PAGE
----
Yesterday my husband and I rearranged our bedroom. It’s a long room and rearranging is not easy. I can’t help very much either since I have a bad back. But I gave it a go and was aching all over by day’s end on Saturday. We also had gotten a new mattress last week (an ordinary Bemco) because I could no longer sleep on the $1500 mistake of a latex foam mattress we bought last year. I would arise every morning since we bought the thing with what felt like severe arthritis. I could barely move around. It was so odd. This mattress was always billed as great for your back. Uh-no!! But this morning, after a day of heavy lifting and an Aleve cocktail, I got up freshly feng shue-d and rested in our rearranged bedroom and new mattress and got ready for church. Sunday school is always first up for Baptists who only have one worship service on Sunday. In this church, Sunday school was at 9:00 a.m. so, off I went with my bible and lesson book. I got there just in time for pre-Sunday school announcements. I chit-chatted with the ladies for a while and then sat through a good 25 minutes of prayer requests, which is really nothing but the women sitting around trading stories about who was sick and who was sicker. I’m all for prayer concerns, but this was silly. It’s akin to gossip and playing catch-up for the week. After that we finally got to the lesson about hospitality or something. The “proof” text was Job 31. The American Baptist curriculum we use is ok, but it’s by no means in-depth bible study. Most of it is lecture in written form. Of recent years the curriculum is spouting “ermergent-ese.” You know what I mean; where every word discussing the “new church model” ends in “al:” missional, intentional, relational, etc. Ugh.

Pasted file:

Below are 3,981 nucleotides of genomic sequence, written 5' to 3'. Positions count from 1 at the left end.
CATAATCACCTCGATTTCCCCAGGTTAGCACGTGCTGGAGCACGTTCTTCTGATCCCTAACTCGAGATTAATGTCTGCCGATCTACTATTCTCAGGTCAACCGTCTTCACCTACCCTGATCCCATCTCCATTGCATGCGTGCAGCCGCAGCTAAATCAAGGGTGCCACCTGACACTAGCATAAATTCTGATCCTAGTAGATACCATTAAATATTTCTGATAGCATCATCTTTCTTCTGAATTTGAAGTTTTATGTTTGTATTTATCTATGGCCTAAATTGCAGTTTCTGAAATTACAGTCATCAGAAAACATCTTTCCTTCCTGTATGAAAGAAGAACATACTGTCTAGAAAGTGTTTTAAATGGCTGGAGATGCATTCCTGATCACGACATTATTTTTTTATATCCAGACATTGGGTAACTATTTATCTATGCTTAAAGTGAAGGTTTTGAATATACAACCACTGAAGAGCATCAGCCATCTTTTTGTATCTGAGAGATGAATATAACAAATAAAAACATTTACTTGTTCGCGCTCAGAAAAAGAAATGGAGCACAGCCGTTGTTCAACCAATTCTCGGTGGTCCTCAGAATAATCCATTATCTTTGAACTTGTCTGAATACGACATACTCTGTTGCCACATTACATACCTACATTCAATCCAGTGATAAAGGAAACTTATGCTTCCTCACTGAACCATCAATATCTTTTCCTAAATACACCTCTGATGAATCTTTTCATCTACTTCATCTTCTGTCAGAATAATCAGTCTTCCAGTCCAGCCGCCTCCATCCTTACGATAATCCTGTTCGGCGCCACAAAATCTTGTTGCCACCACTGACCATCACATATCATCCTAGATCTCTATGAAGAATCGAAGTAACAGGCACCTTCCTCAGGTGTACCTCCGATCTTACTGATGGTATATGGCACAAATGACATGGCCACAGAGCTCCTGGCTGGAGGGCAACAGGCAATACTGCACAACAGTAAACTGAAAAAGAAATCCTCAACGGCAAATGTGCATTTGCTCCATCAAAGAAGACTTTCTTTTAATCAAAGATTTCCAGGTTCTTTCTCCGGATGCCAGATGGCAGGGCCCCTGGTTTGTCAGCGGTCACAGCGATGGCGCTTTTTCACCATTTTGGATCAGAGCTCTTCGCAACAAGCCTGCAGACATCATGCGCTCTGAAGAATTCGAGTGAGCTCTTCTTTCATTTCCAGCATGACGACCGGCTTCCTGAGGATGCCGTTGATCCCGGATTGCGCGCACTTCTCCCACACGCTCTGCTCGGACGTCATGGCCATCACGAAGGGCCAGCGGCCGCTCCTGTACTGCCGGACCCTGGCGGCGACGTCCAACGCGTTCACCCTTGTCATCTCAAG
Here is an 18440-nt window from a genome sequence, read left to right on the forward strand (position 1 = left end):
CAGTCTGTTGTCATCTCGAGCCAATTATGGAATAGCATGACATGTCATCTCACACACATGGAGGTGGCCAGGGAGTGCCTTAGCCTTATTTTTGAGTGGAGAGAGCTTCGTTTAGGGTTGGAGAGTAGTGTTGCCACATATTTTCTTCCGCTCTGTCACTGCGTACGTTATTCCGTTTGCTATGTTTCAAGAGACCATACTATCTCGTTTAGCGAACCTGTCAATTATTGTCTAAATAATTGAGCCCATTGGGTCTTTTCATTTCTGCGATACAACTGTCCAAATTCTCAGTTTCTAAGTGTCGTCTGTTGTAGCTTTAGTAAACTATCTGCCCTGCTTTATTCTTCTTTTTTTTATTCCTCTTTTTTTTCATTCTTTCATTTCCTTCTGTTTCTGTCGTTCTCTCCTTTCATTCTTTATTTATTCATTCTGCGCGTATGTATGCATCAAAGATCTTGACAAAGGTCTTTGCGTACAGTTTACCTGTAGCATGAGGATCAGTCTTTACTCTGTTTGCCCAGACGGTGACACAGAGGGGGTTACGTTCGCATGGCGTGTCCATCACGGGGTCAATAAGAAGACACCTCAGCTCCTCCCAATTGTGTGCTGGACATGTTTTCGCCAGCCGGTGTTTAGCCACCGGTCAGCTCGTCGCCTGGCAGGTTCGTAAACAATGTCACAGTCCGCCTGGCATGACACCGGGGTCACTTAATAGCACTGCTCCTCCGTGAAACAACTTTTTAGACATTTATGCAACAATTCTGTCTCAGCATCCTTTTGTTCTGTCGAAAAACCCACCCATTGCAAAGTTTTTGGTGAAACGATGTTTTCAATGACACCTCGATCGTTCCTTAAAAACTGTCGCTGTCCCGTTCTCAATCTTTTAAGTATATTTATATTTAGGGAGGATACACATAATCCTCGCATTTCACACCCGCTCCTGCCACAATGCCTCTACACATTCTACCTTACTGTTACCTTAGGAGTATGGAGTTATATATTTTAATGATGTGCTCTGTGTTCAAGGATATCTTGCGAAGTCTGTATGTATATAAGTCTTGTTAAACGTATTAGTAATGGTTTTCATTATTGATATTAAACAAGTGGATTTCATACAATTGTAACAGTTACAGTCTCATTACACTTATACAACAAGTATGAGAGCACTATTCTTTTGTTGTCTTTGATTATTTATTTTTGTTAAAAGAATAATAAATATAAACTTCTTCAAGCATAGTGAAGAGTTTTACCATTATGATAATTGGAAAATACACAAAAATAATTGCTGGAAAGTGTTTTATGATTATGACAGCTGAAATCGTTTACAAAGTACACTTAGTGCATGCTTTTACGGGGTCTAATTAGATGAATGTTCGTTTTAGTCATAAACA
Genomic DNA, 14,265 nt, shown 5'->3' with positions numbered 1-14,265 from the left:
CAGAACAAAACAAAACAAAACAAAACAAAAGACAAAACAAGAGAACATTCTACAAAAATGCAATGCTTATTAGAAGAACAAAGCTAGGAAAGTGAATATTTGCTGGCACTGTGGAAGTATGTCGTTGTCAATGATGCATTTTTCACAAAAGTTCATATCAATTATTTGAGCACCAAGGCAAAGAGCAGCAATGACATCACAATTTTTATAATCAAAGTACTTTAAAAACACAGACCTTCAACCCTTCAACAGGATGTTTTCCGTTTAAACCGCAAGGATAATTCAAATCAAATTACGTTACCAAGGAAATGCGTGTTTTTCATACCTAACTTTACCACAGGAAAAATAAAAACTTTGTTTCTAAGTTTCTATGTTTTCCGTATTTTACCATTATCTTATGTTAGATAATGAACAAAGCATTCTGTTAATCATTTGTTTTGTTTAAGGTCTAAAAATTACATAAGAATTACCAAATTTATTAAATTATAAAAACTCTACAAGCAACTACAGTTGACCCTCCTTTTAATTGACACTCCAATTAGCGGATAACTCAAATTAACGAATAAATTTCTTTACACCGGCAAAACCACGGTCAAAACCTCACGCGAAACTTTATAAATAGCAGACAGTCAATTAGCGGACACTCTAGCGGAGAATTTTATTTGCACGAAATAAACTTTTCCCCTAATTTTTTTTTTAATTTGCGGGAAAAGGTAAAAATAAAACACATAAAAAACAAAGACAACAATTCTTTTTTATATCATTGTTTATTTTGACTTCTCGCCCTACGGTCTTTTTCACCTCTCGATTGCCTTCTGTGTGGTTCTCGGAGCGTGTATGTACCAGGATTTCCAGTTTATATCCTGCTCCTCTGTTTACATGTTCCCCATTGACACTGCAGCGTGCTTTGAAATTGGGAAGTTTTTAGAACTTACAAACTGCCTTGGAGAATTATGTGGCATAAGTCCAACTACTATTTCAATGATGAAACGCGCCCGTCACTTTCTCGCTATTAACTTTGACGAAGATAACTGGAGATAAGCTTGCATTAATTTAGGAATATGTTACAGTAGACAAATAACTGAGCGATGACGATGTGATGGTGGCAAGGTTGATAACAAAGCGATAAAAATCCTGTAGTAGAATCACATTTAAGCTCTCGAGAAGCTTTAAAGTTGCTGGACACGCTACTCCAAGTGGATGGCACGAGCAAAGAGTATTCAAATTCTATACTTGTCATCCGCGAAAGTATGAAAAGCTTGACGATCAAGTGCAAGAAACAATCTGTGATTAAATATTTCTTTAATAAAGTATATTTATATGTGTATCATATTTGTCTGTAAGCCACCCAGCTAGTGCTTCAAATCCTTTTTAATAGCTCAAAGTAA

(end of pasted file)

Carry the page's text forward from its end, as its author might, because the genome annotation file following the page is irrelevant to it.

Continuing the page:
Well, after the bell was rung for church (literally a little bell like those kept on hotel concierge desks), I started to go into the sanctuary with everyone else, but I fell back. I just couldn’t sit through another bland, Baptist worship service where the same hymns were sung and the same sermons preached. I felt a longing for something deeper, something more true; something to connect with that great Undercurrent of Life. It was communion Sunday (the first Sunday of the month) and I couldn’t face that either. Little bits of bread and little cups of grape juice passed around the pews did not in any way signify to me the deepest mysteries of the Eucharist. I felt that to take it would be a betrayal somehow. So, I packed up my gear (purse, book bag, bag of lettuce from Helen’s garden) and left while everyone filed into the sanctuary. I drove home and found my husband cleaning out the garage. There was a light summer breeze blowing through the trees and after dropping my bags on the kitchen chair, I headed out to our patio with a book. I opened up Brother Odd by Dean Koontz. Odd Thomas, the character of this series of Koontz’s, sees dead people. These dead people usually want him to solve their murders. In this novel, Odd is taking a long-needed retreat in a monastery in the mountains of California after having prevented a larger massacre at a shopping mall. His purpose is to retreat from his ordinary duties to the dead and heal his own soul. As I read partway into the chapter, I found this: